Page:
Event Title

The Absence of Disability in Intersectional Feminism

Faculty Mentor

Jennifer Disney, Ph.D.

College

College of Arts and Sciences

Department

Department of Interdisciplinary Studies

Location

West Center, Room 221

Start Date

21-4-2017 3:45 PM

Description

Intersectionality has been an incredibly important concept to feminism since it was first introduced by Kimberlé Crenshaw in 1989. Crenshaw used the term to describe the experiences of black women, who are often discriminated against based simultaneously on both their race and their gender. Since then, feminists have used intersectionality to point out that all people lie at the intersection of multiple social identities – race, gender, social class, religion, etc. – and that each of these identities is inseparable from the others. However, when discussing feminism in an intersectional way, the issue of ableism is often forgotten. According to the Institute on Disability, people with disabilities make up 19% of the population. This would make them the largest minority group in the United States, and yet we rarely, if ever, include them in conversations of intersectionality. I argue that we must put forth an effort to make our discussions as inclusive and accessible as possible, to ensure that we do not continue to erase the experiences of people with disabilities. In conclusion, this project, by closely examining feminist literature, sheds new light on the rarely acknowledged issue of the representation of disabled women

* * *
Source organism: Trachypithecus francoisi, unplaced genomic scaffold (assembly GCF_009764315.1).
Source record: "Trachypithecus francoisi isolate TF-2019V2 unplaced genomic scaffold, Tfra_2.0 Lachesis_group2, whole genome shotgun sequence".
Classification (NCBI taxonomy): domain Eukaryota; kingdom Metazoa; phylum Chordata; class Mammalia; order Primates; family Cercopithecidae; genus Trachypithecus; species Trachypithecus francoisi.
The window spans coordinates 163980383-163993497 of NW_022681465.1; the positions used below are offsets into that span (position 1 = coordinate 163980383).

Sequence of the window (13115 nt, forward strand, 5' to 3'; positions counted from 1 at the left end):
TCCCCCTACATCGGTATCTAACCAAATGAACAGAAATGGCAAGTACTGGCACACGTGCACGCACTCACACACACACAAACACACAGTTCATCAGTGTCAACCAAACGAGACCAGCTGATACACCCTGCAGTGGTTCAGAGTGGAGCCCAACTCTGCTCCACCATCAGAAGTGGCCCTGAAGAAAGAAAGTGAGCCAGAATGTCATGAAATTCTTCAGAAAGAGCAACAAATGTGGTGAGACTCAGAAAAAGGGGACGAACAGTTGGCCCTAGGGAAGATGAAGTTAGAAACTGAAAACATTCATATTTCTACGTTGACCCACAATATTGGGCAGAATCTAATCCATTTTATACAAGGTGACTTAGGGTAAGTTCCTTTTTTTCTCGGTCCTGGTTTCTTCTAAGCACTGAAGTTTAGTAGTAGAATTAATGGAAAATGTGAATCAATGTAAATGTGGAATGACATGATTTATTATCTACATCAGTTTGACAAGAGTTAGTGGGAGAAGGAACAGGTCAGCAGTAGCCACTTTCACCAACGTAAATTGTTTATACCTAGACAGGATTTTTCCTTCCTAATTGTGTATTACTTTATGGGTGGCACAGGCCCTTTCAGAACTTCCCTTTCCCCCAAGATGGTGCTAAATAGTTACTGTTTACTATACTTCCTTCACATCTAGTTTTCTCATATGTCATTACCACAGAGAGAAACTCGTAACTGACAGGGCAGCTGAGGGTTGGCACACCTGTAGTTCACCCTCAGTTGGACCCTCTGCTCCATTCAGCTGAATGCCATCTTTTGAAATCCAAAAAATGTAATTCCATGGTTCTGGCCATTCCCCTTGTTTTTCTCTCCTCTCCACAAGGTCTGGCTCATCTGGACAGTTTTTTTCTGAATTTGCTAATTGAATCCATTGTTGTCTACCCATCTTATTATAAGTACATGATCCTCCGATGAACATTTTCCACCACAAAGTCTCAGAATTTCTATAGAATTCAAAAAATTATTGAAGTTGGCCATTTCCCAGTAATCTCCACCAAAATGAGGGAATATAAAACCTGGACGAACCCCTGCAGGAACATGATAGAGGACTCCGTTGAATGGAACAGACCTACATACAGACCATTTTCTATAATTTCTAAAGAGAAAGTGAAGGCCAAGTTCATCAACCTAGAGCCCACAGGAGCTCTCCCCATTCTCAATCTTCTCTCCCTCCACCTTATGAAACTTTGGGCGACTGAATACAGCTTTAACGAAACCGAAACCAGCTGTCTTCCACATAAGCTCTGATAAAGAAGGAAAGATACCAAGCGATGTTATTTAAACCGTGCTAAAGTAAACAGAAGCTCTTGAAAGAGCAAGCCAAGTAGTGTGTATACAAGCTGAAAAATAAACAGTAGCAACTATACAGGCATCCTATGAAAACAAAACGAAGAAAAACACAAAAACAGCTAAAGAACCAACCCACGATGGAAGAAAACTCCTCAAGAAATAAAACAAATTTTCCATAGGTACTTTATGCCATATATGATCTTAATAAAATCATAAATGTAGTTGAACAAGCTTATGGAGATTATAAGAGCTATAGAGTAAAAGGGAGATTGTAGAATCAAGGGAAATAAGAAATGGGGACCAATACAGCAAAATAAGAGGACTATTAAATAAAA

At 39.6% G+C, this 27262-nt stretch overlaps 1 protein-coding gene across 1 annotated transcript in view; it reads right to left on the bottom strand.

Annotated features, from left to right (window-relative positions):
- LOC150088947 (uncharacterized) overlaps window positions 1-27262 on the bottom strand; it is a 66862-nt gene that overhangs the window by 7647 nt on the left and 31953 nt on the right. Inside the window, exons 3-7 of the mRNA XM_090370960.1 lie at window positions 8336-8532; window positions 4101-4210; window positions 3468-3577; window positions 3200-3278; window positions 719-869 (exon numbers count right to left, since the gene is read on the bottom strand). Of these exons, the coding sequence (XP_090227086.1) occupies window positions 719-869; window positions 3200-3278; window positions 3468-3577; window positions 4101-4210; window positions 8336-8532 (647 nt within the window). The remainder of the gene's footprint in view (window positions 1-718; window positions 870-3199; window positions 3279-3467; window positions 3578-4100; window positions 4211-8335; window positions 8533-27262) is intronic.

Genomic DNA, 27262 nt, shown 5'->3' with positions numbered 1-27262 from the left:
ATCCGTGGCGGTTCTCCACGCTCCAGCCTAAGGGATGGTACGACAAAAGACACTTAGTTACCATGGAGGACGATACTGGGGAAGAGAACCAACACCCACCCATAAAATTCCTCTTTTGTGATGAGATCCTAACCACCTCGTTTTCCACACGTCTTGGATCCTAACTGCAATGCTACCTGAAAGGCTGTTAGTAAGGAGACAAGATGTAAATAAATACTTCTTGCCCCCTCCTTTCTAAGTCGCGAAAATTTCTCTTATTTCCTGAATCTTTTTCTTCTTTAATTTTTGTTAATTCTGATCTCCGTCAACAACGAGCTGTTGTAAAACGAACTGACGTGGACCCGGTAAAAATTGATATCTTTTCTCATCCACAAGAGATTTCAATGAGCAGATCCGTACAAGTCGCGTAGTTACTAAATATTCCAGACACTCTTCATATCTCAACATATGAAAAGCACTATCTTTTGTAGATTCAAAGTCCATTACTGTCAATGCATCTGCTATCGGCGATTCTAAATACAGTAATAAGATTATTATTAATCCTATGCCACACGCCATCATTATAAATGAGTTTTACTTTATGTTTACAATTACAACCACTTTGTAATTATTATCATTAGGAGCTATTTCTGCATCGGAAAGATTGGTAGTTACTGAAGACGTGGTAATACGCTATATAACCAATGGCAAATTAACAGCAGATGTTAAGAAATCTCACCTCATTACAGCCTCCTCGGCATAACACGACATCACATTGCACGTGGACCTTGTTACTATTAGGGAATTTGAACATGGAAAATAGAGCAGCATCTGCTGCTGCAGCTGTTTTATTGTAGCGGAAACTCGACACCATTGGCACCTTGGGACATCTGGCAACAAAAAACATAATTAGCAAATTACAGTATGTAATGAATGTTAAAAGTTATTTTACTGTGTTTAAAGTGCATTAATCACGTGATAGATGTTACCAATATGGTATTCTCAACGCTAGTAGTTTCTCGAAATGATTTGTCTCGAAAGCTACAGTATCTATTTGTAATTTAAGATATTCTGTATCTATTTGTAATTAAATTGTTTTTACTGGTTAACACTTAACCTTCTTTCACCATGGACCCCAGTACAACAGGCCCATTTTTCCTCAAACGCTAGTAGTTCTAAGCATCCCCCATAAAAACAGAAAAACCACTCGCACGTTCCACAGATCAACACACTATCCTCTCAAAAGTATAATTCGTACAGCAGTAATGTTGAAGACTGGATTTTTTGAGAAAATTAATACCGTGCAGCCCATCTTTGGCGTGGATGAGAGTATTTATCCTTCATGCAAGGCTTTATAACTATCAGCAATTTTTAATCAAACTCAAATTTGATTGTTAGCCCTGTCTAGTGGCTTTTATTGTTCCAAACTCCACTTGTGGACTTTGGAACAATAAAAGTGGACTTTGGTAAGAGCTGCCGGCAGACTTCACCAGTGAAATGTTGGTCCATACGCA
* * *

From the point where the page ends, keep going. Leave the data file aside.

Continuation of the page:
Previously Presented/Performed?

Southeastern Women's Studies Association (SEWSA) Conference, Winthrop University, March 2016

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Apr 21st, 3:45 PM

The Absence of Disability in Intersectional Feminism

West Center, Room 221

Intersectionality has been an incredibly important concept to feminism since it was first introduced by Kimberlé Crenshaw in 1989. Crenshaw used the term to describe the experiences of black women, who are often discriminated against based simultaneously on both their race and their gender. Since then, feminists have used intersectionality to point out that all people lie at the intersection of multiple social identities – race, gender, social class, religion, etc. – and that each of these identities is inseparable from the others. However, when discussing feminism in an intersectional way, the issue of ableism is often forgotten. According to the Institute on Disability, people with disabilities make up 19% of the population. This would make them the largest minority group in the United States, and yet we rarely, if ever, include them in conversations of intersectionality. I argue that we must put forth an effort to make our discussions as inclusive and accessible as possible, to ensure that we do not continue to erase the experiences of people with disabilities. In conclusion, this project, by closely examining feminist literature, sheds new light on the rarely acknowledged issue of the representation of disabled women